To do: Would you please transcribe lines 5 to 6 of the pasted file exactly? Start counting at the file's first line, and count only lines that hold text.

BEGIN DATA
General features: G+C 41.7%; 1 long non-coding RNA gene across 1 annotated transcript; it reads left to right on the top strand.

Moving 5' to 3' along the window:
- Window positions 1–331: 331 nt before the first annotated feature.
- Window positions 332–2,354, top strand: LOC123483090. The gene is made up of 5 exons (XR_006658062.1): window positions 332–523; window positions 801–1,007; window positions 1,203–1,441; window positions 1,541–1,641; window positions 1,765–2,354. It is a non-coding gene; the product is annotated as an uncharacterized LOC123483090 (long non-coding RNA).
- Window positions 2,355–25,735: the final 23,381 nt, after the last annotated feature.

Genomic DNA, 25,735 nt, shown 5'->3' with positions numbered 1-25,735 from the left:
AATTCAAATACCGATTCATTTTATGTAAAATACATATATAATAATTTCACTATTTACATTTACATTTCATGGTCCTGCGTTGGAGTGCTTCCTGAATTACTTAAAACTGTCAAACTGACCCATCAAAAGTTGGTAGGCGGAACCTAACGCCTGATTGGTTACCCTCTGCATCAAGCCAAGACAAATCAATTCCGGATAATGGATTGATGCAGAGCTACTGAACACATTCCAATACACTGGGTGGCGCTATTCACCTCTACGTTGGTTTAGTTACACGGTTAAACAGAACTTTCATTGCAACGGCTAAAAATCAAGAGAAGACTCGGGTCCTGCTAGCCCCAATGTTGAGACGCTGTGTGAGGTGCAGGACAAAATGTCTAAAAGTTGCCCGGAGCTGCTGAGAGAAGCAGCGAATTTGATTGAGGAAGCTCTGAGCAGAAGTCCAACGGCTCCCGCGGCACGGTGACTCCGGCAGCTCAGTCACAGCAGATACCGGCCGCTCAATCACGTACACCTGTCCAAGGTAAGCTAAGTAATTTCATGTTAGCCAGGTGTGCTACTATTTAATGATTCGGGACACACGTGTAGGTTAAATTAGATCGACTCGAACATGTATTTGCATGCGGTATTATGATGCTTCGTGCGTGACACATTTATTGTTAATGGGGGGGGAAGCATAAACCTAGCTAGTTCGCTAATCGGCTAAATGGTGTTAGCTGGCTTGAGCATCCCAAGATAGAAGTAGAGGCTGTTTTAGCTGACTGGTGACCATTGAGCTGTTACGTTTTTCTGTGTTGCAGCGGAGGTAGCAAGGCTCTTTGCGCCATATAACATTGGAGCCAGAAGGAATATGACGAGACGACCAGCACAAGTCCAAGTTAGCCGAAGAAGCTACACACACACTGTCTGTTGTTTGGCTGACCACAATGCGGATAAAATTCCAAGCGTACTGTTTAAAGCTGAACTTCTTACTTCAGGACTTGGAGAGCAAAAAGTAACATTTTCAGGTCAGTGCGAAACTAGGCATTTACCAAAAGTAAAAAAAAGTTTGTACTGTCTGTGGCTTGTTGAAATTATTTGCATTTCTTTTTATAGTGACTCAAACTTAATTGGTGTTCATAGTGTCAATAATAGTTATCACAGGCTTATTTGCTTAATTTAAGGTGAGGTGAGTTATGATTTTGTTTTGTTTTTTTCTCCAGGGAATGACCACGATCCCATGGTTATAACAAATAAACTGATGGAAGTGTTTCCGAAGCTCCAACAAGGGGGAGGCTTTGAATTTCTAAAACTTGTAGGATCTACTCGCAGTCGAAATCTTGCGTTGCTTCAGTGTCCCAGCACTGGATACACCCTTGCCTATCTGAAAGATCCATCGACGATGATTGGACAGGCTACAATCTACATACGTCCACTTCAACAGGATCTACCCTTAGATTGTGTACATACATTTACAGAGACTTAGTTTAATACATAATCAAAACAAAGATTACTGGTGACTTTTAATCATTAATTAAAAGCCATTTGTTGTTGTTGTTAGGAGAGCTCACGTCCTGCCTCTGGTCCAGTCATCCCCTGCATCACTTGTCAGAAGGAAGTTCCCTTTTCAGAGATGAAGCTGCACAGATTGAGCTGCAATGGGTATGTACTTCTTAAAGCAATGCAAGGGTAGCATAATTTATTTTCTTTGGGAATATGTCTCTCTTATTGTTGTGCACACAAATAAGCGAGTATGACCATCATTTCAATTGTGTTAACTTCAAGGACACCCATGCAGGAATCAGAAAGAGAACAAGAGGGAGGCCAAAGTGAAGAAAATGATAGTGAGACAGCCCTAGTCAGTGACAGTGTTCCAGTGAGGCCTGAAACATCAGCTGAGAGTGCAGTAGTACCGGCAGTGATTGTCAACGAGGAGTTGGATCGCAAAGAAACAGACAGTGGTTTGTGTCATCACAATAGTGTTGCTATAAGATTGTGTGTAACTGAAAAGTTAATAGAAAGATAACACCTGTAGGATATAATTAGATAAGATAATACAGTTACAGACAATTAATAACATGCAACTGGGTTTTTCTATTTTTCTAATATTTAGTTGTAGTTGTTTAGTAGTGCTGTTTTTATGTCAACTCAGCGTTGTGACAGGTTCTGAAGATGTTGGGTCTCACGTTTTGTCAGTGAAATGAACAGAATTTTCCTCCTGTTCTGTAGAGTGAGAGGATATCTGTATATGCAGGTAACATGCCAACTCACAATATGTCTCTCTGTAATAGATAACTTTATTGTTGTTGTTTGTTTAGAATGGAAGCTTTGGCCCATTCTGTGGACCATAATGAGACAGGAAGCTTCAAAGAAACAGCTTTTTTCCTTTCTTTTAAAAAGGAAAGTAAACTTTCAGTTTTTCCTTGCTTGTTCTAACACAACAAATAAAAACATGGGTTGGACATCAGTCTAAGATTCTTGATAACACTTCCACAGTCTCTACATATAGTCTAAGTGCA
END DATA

- Window positions 2,355–25,735: the final 23,381 nt, after the last annotated feature.

Genomic DNA, 25,735 nt, shown 5'->3' with positions numbered 1-25,735 from the left: